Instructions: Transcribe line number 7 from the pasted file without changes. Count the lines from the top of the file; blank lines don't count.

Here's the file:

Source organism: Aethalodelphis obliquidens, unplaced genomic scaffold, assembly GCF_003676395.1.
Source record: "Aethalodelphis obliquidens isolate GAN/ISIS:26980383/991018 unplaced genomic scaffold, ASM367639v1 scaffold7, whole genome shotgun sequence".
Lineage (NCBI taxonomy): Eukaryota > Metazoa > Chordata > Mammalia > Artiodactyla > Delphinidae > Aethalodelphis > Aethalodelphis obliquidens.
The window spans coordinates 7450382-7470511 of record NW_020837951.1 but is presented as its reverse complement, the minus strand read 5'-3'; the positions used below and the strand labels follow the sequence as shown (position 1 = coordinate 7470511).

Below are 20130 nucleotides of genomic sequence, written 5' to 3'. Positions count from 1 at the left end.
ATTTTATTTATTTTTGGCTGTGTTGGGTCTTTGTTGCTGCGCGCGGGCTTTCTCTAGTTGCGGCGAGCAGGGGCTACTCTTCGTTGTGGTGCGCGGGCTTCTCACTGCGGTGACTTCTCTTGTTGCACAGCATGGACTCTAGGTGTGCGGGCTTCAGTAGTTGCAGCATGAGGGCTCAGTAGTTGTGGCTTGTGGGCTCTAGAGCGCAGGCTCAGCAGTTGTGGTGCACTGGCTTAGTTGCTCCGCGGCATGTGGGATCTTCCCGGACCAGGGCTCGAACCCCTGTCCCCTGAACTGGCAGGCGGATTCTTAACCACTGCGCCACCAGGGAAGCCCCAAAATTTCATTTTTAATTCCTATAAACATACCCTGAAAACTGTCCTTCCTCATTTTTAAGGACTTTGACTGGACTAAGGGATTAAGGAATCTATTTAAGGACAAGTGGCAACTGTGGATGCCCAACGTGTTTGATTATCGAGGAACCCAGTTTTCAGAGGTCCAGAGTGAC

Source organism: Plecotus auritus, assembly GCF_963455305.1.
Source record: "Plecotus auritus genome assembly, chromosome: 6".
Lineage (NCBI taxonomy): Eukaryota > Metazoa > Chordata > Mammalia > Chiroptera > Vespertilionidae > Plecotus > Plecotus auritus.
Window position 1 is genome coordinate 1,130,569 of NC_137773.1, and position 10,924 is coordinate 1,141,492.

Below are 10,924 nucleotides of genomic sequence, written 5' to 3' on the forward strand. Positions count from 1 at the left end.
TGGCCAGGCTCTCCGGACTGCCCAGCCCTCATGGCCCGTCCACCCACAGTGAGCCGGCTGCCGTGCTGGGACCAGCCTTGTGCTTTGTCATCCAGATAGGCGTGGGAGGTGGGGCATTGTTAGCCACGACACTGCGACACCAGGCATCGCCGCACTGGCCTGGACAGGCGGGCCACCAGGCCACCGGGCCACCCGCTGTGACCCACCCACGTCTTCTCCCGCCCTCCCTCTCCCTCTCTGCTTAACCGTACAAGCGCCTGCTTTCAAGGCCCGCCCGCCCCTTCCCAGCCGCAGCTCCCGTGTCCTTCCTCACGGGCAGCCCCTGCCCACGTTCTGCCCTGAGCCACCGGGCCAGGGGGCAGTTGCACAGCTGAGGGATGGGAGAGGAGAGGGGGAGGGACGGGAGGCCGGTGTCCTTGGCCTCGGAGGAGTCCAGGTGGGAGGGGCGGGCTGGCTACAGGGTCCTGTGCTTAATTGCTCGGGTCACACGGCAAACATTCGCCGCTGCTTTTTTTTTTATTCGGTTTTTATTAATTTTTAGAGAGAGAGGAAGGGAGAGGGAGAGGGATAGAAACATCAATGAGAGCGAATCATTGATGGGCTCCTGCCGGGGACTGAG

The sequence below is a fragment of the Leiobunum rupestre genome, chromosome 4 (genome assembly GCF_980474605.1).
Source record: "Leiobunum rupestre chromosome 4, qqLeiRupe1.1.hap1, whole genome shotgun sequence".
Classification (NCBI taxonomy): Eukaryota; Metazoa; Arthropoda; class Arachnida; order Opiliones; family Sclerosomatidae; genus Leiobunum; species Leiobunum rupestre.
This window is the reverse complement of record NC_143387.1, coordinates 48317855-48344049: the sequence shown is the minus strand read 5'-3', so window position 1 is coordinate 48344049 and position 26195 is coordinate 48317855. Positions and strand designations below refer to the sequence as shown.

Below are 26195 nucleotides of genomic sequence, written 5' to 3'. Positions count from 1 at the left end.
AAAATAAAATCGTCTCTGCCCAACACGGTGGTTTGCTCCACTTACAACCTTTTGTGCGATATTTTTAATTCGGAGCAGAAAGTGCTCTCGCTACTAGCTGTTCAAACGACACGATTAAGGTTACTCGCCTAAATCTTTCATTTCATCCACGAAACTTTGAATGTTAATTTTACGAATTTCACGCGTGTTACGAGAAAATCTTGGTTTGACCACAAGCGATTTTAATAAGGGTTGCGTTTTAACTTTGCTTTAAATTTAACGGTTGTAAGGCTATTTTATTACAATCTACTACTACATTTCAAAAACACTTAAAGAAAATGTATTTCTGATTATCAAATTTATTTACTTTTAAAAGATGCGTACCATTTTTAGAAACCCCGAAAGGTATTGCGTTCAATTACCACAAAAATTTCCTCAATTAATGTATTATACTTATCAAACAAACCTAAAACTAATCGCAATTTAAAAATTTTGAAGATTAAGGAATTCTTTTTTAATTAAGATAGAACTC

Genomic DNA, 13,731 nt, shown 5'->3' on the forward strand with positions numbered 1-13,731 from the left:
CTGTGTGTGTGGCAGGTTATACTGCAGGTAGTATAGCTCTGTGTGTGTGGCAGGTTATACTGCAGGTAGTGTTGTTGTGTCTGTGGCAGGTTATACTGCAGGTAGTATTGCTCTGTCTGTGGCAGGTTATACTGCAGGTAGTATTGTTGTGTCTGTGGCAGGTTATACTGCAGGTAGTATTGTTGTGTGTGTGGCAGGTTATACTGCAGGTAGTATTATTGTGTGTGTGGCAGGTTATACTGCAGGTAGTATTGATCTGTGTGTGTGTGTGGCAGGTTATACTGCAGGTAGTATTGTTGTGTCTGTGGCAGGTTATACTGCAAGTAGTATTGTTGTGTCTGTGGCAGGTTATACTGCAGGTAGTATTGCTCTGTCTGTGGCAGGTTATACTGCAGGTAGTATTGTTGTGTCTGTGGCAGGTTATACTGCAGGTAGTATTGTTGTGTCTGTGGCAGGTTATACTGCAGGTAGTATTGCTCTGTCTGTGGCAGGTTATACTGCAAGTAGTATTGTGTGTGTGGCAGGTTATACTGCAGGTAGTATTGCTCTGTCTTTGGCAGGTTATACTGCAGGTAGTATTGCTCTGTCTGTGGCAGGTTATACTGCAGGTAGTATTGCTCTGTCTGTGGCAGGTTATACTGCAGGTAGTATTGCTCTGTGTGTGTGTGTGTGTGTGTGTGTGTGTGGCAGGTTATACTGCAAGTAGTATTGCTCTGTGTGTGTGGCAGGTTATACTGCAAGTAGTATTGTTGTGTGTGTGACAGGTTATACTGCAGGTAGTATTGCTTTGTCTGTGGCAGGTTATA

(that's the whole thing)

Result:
Source organism: Plecotus auritus, assembly GCF_963455305.1.